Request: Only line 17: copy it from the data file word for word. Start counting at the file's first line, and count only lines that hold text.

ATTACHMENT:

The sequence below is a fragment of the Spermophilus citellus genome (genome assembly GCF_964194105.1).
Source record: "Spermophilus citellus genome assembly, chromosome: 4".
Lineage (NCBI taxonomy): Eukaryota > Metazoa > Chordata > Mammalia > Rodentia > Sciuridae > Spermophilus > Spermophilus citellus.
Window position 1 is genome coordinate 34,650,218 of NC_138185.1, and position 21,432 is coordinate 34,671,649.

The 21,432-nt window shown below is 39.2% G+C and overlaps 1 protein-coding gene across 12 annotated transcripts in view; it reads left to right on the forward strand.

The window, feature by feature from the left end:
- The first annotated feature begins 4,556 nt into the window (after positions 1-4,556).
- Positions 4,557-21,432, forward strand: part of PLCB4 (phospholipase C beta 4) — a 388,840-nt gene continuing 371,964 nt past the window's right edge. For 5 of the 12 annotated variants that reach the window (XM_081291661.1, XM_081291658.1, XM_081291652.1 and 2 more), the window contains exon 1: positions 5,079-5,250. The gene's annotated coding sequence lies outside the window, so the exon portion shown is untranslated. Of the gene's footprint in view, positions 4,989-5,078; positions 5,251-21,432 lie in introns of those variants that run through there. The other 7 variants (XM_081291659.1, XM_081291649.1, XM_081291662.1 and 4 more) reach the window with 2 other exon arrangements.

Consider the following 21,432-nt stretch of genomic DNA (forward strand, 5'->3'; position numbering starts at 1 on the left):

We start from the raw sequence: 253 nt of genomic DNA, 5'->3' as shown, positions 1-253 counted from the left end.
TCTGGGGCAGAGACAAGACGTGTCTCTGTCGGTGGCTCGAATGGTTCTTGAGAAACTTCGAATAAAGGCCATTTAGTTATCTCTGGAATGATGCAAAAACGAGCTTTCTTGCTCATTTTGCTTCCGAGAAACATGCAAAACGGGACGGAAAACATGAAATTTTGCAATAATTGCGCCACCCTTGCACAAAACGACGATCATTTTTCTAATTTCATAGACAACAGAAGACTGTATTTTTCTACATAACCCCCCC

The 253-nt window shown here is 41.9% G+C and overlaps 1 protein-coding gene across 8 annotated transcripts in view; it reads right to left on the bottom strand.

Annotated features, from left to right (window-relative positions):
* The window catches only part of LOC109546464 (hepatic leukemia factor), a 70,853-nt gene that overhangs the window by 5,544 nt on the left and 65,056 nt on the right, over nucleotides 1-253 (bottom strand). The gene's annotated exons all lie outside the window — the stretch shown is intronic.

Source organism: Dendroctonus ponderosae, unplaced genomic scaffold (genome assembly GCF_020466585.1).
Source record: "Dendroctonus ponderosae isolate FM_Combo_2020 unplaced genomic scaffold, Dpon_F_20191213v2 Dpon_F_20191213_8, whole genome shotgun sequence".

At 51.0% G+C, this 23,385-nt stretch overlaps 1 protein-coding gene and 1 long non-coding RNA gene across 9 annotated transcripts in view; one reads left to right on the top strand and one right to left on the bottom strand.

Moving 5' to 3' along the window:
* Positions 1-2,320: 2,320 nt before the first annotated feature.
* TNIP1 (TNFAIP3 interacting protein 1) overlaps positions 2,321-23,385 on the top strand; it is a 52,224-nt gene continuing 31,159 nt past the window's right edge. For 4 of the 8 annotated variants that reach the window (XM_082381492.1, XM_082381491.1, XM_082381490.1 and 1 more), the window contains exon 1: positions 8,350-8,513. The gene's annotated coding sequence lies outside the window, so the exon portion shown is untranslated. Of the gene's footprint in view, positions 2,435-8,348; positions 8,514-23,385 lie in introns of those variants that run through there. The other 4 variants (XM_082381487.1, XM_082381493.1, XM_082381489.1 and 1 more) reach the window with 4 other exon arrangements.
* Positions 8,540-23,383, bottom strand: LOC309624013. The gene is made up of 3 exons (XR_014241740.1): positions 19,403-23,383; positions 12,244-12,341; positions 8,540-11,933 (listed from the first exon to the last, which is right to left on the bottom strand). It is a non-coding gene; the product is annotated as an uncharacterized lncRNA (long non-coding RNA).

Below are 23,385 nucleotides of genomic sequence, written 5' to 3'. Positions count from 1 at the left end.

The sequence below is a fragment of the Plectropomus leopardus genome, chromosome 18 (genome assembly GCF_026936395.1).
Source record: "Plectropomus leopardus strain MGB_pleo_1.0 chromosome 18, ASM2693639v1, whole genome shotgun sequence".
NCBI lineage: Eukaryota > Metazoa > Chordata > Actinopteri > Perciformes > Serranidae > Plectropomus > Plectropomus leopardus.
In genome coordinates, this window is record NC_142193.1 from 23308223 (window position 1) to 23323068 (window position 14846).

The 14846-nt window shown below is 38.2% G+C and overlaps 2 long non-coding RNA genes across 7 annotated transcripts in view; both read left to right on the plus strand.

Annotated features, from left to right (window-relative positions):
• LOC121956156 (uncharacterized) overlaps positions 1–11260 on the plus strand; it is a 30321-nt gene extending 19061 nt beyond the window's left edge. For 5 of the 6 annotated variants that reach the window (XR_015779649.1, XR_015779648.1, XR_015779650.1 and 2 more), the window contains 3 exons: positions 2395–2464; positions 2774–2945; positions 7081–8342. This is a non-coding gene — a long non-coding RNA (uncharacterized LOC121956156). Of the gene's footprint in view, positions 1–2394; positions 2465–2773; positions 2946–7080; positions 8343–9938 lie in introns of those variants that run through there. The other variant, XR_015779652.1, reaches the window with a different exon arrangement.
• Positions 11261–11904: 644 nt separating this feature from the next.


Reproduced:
At 51.0% G+C, this 23,385-nt stretch overlaps 1 protein-coding gene and 1 long non-coding RNA gene across 9 annotated transcripts in view; one reads left to right on the top strand and one right to left on the bottom strand.